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APPENDIX C Selected Outreach Programs ., The survey/questionnaire revealed a wide range of outreach activities through- out the engineering community. These activities take many forms but can mostly be characterized as local cooperation and support for national programs. All of the current outreach activities underway are important, and the sponsoring orga- nizations obviously have invested a great deal of time, interest, energy, and money in them. In some cases, these organizations provide financial support that makes programs possible; in other cases, their staff members volunteer to work with young people on projects or visit their classrooms. The level of outreach and the commitment to young people and local communities are impressive. Some current programs are especially noteworthy because they involve interesting or unusual collaborations or because they represent innovative prac- tices not apparent in most other programs. These programs are described below. TV Production. WGBH public television in Boston has two projects on the drawing board: ( 1 ) the development of engineering segments for its daily program "Zoom"; and (2) the design of a new children's show focused on engineering called "E Games." WGBH also aired "Building Big," an educational series on engineering achievement produced by Larry Klein for WGBH. American Society of Civil Engineers (ASCE) worked closely with WGBH on "Building Big" and "Zoom." Klein, president of Production Group, Inc., also produced a program on the collapse of the World Trade Center buildings based on ASCE and Federal Emergency Management Agency research, which aired on "Nova" in April 2002. In network television, FIRST Robotics is working with Disney on a made- for-TV movie starring Noah Wyle of "E.R." as a teacher who supervises a FIRST team at an inner-city school in California. 64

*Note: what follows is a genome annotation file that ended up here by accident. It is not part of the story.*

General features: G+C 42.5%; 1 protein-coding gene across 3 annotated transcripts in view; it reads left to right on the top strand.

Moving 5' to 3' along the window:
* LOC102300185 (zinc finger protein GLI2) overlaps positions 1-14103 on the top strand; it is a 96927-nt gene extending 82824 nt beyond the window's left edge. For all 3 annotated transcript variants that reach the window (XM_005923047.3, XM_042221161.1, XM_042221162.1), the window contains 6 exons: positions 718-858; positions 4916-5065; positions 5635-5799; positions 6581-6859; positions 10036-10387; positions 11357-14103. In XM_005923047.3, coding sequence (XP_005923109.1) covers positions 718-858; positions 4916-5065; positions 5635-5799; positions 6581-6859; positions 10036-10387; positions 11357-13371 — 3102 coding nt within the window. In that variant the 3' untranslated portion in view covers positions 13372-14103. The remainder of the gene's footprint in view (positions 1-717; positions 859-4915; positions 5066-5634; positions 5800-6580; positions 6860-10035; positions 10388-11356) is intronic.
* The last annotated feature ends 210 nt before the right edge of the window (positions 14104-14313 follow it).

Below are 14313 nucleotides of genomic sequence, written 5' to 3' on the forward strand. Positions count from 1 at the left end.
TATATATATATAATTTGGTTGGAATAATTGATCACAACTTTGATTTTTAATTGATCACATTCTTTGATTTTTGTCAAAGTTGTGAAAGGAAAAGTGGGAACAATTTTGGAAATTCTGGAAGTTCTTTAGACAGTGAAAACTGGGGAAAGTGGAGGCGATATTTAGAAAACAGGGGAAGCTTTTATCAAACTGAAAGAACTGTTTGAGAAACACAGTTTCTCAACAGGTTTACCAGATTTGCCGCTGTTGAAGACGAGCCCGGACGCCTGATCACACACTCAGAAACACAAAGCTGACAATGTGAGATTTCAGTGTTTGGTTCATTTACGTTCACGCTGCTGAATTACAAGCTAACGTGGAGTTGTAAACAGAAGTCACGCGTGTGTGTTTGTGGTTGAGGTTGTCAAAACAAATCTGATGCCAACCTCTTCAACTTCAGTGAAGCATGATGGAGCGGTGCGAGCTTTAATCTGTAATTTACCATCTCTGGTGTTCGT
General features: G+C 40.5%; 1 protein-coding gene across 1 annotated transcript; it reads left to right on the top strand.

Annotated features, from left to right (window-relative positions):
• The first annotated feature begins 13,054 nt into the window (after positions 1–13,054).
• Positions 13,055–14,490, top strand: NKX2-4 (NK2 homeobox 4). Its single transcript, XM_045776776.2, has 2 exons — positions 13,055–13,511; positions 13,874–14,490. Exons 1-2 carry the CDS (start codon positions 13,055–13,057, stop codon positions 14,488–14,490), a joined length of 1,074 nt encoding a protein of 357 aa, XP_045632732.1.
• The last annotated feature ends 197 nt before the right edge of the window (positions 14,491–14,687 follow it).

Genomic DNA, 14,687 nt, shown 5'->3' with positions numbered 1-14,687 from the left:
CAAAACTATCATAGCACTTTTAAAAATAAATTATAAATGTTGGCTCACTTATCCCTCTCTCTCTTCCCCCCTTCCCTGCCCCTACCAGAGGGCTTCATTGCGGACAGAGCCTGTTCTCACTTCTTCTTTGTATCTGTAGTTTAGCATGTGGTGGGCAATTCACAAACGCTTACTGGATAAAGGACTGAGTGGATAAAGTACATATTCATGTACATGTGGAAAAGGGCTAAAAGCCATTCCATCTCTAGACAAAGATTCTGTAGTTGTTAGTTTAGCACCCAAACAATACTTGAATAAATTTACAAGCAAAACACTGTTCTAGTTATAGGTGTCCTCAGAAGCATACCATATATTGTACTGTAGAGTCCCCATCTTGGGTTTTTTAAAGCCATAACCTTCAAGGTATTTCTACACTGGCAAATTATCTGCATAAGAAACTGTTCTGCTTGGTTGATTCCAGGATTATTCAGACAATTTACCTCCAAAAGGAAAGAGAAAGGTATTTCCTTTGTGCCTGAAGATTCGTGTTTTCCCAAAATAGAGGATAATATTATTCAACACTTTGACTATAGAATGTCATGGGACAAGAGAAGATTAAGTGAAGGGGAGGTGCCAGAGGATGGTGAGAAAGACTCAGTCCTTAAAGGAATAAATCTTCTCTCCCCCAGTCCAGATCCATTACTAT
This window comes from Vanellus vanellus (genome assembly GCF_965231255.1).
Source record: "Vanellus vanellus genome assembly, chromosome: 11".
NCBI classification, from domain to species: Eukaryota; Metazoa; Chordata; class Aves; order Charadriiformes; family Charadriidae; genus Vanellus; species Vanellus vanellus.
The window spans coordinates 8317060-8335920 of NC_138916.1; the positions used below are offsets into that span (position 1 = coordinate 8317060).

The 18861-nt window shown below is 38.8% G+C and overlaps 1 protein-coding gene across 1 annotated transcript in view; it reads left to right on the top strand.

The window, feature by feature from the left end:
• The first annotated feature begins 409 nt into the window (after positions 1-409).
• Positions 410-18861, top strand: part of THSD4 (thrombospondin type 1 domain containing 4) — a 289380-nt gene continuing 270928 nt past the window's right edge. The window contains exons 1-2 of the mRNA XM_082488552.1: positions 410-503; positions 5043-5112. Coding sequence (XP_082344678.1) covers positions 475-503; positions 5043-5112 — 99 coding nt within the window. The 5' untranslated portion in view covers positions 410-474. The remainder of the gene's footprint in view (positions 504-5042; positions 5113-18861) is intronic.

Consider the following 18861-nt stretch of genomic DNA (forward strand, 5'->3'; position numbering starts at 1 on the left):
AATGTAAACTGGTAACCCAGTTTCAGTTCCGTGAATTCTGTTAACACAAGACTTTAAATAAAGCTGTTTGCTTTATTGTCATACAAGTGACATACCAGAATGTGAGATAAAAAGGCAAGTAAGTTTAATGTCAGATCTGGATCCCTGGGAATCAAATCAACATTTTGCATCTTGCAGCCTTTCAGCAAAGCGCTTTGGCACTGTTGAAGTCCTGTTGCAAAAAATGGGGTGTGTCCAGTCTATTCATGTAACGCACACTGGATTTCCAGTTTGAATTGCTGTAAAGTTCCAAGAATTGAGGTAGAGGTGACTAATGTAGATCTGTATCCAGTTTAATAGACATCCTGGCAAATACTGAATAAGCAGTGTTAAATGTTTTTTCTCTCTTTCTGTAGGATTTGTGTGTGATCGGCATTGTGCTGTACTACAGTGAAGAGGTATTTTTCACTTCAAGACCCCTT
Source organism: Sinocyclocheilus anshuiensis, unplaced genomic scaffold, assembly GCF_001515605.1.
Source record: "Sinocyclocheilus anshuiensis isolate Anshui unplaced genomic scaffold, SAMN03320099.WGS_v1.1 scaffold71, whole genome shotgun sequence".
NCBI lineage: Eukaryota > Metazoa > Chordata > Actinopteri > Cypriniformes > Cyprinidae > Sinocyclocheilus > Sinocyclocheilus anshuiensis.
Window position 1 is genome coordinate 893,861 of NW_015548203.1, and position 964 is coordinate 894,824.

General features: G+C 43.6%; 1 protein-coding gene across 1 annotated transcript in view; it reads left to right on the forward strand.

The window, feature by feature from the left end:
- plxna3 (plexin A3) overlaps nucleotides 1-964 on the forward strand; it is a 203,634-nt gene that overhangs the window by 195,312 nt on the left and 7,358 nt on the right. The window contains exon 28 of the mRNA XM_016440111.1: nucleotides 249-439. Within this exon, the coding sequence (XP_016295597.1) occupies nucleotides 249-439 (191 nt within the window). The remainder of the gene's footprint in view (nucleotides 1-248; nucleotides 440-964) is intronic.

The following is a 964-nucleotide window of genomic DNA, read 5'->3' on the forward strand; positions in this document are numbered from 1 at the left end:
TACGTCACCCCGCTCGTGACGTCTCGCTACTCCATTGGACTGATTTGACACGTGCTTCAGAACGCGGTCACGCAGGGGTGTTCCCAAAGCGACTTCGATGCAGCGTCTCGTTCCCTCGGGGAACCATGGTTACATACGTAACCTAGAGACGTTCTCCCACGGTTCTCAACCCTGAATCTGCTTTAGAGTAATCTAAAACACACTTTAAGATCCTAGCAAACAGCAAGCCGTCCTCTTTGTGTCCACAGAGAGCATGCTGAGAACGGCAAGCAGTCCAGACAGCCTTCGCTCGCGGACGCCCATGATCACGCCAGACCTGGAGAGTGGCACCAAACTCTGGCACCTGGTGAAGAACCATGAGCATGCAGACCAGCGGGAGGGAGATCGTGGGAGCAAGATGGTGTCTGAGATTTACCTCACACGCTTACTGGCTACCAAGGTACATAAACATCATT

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APPENDIX C 65 Outreach to Women and Minority Students. With funding from an NSF grant, the Miami Museum of Science collaborated with the Miami-Dade County Public School System and SECME, the Southeastern Consortium for Minorities in Engi- neering, a national organization established in 1975 by the engineering deans of seven southeastern universities, working to increase the pool of minority students prepared to enter and complete college programs in math, engineering, and science. Girls in 52 middle schools were provided access to resources, which included teacher training and parent involvement. "Math Is Power" is a humorous, sophisticated print and radio public service campaign that conveys the message to American students, particularly students from minority communities, that they can and should pursue quality, college- track math and science classes in middle and high school and that parents should demand these classes for their children because the skills will prepare them for a variety of career options. The campaign is sponsored by the National Action Council for Minorities in Engineering. The focus of a program by Adobe Corporation is basic education in under- served communities. Adobe has established long-term relationships with local schools; the company provides funds for college scholarships and teacher train- ing, donates software, and provides tutors. An annual program brings high school students to Adobe's offices where they learn from employees how to interview for a job and what skills are required for employment. An "Invitation-Only" event is an annual reception for women and minority students in local colleges. Adobe's outreach programs convey consistent messages: stay in school, go to college, and consider pursuing a career in technology. Nine universities in and around Detroit have formed a partnership with the metropolitan school system to bring hundreds of middle and high school students, most of them minority students, to campuses on a year-round basis to be coached in the math, science, and computer skills they will need to be accepted and succeed in college. The Detroit area business community provides funding to pay the college faculty members for their teaching time. The University of Michigan, Dearborn, is one of the engineering schools that participates in this Detroit Area Public Schools Advanced Placement (DAPSAP) Program. EXCITE (Exploring Interests in Technology and Engineering), sponsored by IBM, is a summer camp for sixth and seventh grade girls with 20 locations around the world. The goal of the program is to encourage interest in math and science. The "3M Science, Training Encouragement Program (STEP)" for 30 years has brought minority high school students to 3M for science classes. Women in Engineering Program (WEP) and Multicultural Engineering Program (MEP) are two formal programs at the University of Colorado, Boulder, that focus on recruiting and retaining women and minority students. The pro- grams have set numerical goals for measuring success: their goal is to graduate 30 percent women and 12 percent underrepresented minority students of color by 2007.